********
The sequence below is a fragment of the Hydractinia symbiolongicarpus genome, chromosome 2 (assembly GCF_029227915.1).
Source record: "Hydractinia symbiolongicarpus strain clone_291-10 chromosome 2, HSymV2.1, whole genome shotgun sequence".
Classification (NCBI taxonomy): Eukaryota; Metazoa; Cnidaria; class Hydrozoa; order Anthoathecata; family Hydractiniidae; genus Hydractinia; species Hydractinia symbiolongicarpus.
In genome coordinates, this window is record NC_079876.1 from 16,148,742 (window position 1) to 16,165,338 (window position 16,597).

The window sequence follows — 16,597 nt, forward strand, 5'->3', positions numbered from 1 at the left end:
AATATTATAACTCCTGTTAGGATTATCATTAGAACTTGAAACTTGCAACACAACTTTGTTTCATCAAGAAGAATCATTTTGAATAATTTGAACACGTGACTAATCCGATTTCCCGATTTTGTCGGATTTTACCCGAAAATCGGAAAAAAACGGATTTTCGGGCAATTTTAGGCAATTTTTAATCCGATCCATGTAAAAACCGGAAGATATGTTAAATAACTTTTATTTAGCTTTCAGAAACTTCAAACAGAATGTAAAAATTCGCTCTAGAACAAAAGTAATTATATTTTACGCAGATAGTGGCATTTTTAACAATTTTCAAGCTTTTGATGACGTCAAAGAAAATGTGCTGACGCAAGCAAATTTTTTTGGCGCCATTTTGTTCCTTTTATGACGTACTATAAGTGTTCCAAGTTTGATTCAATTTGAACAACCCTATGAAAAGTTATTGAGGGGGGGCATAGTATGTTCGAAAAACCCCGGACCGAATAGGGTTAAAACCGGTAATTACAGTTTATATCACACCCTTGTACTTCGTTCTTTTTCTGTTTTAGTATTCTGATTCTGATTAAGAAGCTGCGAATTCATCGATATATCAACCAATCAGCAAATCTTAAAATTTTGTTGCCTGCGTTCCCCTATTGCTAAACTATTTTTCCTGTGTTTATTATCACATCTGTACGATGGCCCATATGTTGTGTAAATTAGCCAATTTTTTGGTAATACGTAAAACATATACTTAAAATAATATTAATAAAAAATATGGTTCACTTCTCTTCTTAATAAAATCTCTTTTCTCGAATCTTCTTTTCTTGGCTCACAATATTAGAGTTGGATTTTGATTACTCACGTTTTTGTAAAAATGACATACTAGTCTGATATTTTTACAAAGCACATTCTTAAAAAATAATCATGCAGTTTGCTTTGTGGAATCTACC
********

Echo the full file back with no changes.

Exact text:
The sequence below is a fragment of the Hydractinia symbiolongicarpus genome, chromosome 2 (assembly GCF_029227915.1).
Source record: "Hydractinia symbiolongicarpus strain clone_291-10 chromosome 2, HSymV2.1, whole genome shotgun sequence".
Classification (NCBI taxonomy): Eukaryota; Metazoa; Cnidaria; class Hydrozoa; order Anthoathecata; family Hydractiniidae; genus Hydractinia; species Hydractinia symbiolongicarpus.
In genome coordinates, this window is record NC_079876.1 from 16,148,742 (window position 1) to 16,165,338 (window position 16,597).

The window sequence follows — 16,597 nt, forward strand, 5'->3', positions numbered from 1 at the left end:
AATATTATAACTCCTGTTAGGATTATCATTAGAACTTGAAACTTGCAACACAACTTTGTTTCATCAAGAAGAATCATTTTGAATAATTTGAACACGTGACTAATCCGATTTCCCGATTTTGTCGGATTTTACCCGAAAATCGGAAAAAAACGGATTTTCGGGCAATTTTAGGCAATTTTTAATCCGATCCATGTAAAAACCGGAAGATATGTTAAATAACTTTTATTTAGCTTTCAGAAACTTCAAACAGAATGTAAAAATTCGCTCTAGAACAAAAGTAATTATATTTTACGCAGATAGTGGCATTTTTAACAATTTTCAAGCTTTTGATGACGTCAAAGAAAATGTGCTGACGCAAGCAAATTTTTTTGGCGCCATTTTGTTCCTTTTATGACGTACTATAAGTGTTCCAAGTTTGATTCAATTTGAACAACCCTATGAAAAGTTATTGAGGGGGGGCATAGTATGTTCGAAAAACCCCGGACCGAATAGGGTTAAAACCGGTAATTACAGTTTATATCACACCCTTGTACTTCGTTCTTTTTCTGTTTTAGTATTCTGATTCTGATTAAGAAGCTGCGAATTCATCGATATATCAACCAATCAGCAAATCTTAAAATTTTGTTGCCTGCGTTCCCCTATTGCTAAACTATTTTTCCTGTGTTTATTATCACATCTGTACGATGGCCCATATGTTGTGTAAATTAGCCAATTTTTTGGTAATACGTAAAACATATACTTAAAATAATATTAATAAAAAATATGGTTCACTTCTCTTCTTAATAAAATCTCTTTTCTCGAATCTTCTTTTCTTGGCTCACAATATTAGAGTTGGATTTTGATTACTCACGTTTTTGTAAAAATGACATACTAGTCTGATATTTTTACAAAGCACATTCTTAAAAAATAATCATGCAGTTTGCTTTGTGGAATCTACC